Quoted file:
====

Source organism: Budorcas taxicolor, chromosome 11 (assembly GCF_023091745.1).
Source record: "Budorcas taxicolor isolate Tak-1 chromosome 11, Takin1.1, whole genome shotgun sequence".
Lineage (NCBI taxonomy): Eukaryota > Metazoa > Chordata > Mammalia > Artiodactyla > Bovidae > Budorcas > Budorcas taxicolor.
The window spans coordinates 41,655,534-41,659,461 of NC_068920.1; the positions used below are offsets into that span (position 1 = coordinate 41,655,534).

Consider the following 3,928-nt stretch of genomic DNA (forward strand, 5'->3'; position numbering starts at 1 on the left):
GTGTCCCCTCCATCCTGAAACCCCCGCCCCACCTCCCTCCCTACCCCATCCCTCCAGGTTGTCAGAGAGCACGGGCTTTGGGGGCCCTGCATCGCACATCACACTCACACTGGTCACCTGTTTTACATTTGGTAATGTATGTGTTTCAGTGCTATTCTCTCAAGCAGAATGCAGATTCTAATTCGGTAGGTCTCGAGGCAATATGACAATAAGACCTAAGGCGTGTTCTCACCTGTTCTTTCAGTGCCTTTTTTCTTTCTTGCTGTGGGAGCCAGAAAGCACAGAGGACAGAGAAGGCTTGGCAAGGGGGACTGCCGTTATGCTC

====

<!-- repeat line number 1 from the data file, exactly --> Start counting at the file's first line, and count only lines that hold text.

Source organism: Budorcas taxicolor, chromosome 11 (assembly GCF_023091745.1).